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By XE Market Analysis March 26, 2020 5:35 am
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    XE Market Analysis: Europe - Mar 26, 2020

    ..and, back to a risk-averse trading pattern in currencies after a couple of days of reprieve, with the yen back to outperformance and commodity and developing-world currencies to underperformance. The dollar has firmed up against the latter two groups, but has lost ground to the yen and even the euro thanks to the Fed's spigot of unlimited greenbacks that is keeping the U.S. currency on a generally softer profile. The global stock market rebound faltered in Asia, and S&P 500 futures have more than reversed the 1.15% closing gain that the cash version of the index saw yesterday on Wall Street. Oil prices have rotated over 3.5% lower, though gold prices have softened, indicating that stressed asset managers may still be looking to raise cash (there is a view, similar to the pattern seen in the 2008-9 financial crisis, that gold will in time return as a safe haven, with potential to rally strongly should, as looks likely, the crisis persists). Overall, there is seems to be a feeling among market participants that asset markets may be entering a stasis-at-much-lower-levels phase following the historically sharp declines in recent weeks, which could mean that currencies are set for a choppy consolidation period. The fact that factories have been returning to operations in China only to downsize staffing levels due to the plummet in global demand shows that all the stimulus in the world simply won't be able to make for the widespread lockdowns in global economies while they last.

    [EUR, USD]
    EUR-USD has lifted for what is now a fifth consecutive day, buoyed by the billowing cushion of unlimited Fed supply of dollars. The pair clocked a one-week high at 1.0940, and needs to close above 1.0882-83 today to maintain the nascent run of successively higher closing levels. Given the Fed's commitment, we expect EUR-USD to remain underpinned.

    [USD, JPY]
    The yen has firmed amid renewed richening in safe haven premiums, though remains below recent peaks (well below in the case against the dollar). USD-JPY has posted a two-day low at 110.14. The global stock market rebound faltered in Asia, and S&P 500 futures have more than reversed the 1.15% closing gain that the cash version of the index saw yesterday on Wall Street. Oil prices have rotated over 3.5% lower. Overall, there is seems to be a feeling among market participants that asset markets may be entering a stasis-at-much-lower-levels phase following the historically sharp declines in recent weeks, which could mean that currencies are set for a choppy consolidation period. The fact that factories have been returning to operations in China only to downsize staffing levels due to the plummet in global demand shows that all the stimulus in the world simply won't be able to make for the widespread lockdowns in global economies while they last.

    [GBP, USD]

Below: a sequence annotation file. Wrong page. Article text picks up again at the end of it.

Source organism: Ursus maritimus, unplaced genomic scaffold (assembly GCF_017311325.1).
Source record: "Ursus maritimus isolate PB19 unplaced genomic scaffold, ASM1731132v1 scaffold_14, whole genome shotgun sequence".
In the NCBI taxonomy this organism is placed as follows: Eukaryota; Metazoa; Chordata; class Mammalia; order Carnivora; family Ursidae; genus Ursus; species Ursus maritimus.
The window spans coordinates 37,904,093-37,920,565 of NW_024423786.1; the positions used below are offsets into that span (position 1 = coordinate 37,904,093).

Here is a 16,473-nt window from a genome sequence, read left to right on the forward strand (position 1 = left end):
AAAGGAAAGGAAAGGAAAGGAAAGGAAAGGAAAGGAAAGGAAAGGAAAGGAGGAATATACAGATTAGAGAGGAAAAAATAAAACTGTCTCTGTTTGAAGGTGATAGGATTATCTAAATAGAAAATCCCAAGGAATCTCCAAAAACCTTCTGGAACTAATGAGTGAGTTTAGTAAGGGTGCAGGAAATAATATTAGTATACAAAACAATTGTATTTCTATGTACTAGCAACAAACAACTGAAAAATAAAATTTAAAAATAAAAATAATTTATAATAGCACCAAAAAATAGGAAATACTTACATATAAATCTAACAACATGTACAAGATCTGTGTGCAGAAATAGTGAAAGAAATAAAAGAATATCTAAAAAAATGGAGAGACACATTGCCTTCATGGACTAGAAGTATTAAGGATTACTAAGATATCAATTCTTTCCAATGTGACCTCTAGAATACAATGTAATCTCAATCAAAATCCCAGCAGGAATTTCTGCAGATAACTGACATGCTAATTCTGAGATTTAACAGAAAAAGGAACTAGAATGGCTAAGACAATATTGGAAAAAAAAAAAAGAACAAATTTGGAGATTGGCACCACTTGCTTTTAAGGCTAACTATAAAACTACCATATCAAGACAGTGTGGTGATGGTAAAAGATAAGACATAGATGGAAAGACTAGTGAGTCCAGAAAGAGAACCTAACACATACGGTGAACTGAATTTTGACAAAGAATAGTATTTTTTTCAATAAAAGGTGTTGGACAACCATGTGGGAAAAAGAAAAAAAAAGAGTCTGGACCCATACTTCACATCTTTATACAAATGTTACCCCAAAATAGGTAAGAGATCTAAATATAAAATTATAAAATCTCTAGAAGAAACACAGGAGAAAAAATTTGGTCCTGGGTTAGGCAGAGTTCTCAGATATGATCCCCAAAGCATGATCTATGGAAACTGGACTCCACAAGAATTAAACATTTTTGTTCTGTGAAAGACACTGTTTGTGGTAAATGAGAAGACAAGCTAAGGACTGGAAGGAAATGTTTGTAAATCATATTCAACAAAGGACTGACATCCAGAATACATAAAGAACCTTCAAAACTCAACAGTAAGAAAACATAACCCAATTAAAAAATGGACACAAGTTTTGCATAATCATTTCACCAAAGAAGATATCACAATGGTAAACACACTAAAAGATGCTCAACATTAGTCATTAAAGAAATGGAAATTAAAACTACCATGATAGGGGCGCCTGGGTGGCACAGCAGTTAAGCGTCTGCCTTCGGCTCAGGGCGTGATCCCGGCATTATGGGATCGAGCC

The pound has capped out following two days of outperformance. Cable yesterday left an eight-day high at 1.1976, since settling to the lower 1.1900s. The pairing is still showing a sizeable 10.0% decline on the year-to-date. The pound also remains down by 8.5%-9% versus the euro and yen over this period. We have been noting that the UK currency had been trading similar to a commodity currency lately, significantly underperforming its major-currency peers during phases of acute risk-off positioning, so it shouldn't be too surprising to see the pound outperform during the rebounds. The currency is vulnerable to sustained periods of risk-aversion in global markets due to the UK's large current account deficit, particularly the part of it derived from foreign investors in UK assets, which dwarfs UK investors foreign investments and sets up an imbalance when it comes to capital repatriation. Then there is Brexit -- with Boris Johnson's government still aiming to take the UK out of its special transition membership of the EU's customs union and single market at the end of the year, which would put a large part of UK trade on less favourable WTO terms (we think Johnson will ultimately opt for an extension in the transition period). The BoE's Monetary Policy Committee meets today and tomorrow, when it will release the minutes from last week's decision to cut the repo to 0.1% and expand QE. The UK government is implementing an aggressive stimulus package to counter the impact of virus-containing measures, billed as an "employment retention" coronavirus support package, which aims to keep the economy primed for a V-shaped rebound by paying up to 80% of employees pay in businesses that have been forced to suspend trade.

    [USD, CHF]
    EUR-CHF has nudged above 1.0600 as a modicum of risk appetite returns to global markets, which has seen the price premiums of safe havens such as the Swiss franc fall back. The gains put a little extra distance in from the five-year low that was seen on March 9th at 1.0505. The U.S. in January added Switzerland to its list of currency manipulators. The move seems a bit rich given the franc is a demonstrably chronically-overvalued currency in purchasing parity terms (as illustrated by the Economist's Big Mac index), though the Trump administration argues that Switzerland needs a more expansive fiscal policy.

    [USD, CAD]
    USD-CAD has remained heavy despite a 3%-plus rotation low in oil prices today. The Canadian dollar and other commodity currencies will continue to remain subject to volatility and overall underperformance as long as the coronavirus contagion remains in a state of increasing spread, though the plethora of global monetary and fiscal responses to the coronavirus induced economic dislodgements has been having some impact in helping markets finds a sustainable reprieve.

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